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WN@TL: Genetically Engineered Crops: Whence, Whither, Whether?
August 21, 2019 @ 7:00 pm - 8:15 pm
Speaker: Tom Zinnen
I grew up in Dixon, Illinois, on the Rock River, downstream from Lake Mendota. On the banks of the Rock, I attended Dixon High School, now renovated on the interior and restored on the exterior. My Mom went to high school there (’46) and my Dad was a history teacher & guidance counselor there (1952-1983). I studied biology at UW-Platteville, in Grant County, the subject county of next week’s talk. I got my MS in plant pathology at the University of Illinois working on soybean seed diseases, and in 1985 I got my PhD in plant pathology at UW-Madison working on tobacco mosaic virus, and how a plant infected with a mild strain of TMV can be protected against infection by a severe strain.
After 16 months as a post-doc at Agrigenetics working on transgenic virus-resistant crops on Madison’s East Side, I moved to Northern Illinois University. On June 3, 1991—it was a Monday— I returned to UW-Madison to lead the public outreach program at the Biotech Center and to serve as a Biotechnology Education Specialist with UW-Extension. With the exception of being a Congressional Science Fellow in 2000-2001 and serving as a speechwriter at the National Science Foundation 2008-2010, I’ve been here ever since.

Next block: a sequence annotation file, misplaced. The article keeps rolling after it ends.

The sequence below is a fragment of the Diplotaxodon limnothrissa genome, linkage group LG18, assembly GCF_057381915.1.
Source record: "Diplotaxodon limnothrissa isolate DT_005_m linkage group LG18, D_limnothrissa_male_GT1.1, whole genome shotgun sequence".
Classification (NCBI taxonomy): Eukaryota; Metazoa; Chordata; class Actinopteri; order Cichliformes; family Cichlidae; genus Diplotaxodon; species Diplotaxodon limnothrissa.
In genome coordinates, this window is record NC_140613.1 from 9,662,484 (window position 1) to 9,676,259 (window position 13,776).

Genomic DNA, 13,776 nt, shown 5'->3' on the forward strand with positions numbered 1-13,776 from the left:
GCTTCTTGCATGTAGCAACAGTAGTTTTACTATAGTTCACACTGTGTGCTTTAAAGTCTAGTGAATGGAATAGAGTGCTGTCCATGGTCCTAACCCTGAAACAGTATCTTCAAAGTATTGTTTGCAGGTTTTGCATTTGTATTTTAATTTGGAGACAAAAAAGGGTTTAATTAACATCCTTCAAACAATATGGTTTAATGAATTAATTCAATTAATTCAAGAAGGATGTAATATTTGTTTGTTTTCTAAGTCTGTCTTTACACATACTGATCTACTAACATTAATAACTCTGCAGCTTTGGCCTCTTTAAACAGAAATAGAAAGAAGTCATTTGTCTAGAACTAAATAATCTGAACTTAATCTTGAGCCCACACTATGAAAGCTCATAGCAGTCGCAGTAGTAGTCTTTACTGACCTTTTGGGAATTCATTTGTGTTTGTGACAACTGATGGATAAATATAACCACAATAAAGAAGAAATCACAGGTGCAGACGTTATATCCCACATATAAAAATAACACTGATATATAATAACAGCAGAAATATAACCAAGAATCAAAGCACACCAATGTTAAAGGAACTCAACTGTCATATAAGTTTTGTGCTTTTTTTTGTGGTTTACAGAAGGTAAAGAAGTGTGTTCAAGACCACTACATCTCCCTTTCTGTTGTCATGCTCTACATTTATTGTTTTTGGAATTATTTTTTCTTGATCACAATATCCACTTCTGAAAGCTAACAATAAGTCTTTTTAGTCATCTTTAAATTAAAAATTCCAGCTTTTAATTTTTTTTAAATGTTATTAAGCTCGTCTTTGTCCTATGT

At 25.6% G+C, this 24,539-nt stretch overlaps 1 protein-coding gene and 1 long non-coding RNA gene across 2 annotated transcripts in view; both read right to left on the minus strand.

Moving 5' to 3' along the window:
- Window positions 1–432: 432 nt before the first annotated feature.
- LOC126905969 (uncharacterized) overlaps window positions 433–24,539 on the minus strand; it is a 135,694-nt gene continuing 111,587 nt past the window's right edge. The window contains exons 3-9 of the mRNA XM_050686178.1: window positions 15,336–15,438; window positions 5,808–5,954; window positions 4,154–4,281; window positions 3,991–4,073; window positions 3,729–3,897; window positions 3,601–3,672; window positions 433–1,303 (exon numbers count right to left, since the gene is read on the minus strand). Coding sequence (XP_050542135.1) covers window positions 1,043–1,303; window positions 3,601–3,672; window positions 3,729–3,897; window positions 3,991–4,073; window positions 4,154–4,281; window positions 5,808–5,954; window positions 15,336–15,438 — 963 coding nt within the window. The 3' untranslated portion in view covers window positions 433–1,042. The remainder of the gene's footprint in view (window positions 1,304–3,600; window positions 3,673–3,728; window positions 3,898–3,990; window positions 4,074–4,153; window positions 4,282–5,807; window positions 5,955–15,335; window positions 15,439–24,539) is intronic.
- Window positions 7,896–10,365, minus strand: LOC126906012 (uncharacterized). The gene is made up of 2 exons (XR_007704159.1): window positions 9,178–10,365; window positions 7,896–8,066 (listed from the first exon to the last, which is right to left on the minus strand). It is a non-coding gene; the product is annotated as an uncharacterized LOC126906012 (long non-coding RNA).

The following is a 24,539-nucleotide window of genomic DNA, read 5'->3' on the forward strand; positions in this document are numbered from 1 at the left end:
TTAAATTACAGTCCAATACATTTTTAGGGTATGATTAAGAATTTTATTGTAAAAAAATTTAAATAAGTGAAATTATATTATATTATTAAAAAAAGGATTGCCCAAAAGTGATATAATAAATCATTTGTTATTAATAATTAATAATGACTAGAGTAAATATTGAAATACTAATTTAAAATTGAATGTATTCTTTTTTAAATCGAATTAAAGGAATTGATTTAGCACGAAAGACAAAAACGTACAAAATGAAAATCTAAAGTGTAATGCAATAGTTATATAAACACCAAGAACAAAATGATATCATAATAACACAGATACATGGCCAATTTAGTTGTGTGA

On October 16, 1995, the Biotechnology Center moved into its current home, and the theme of my work adjusted to a focus on welcoming the public to come experience science at UW-Madison and, as my friend Ken Smith put it, to make the campus a “Destination for Exploration.”
Description: Tom will be speaking on the sagas of genetically engineered crops from the early days in the 1970’s, through the first field tests in the mid ‘80s (right here in Dane County), and on to commercialization in the mid ‘90s. Now we again face the questions of how another generation of new technologies such as CRISPR will be viewed, used and regulated around the country and across the globe.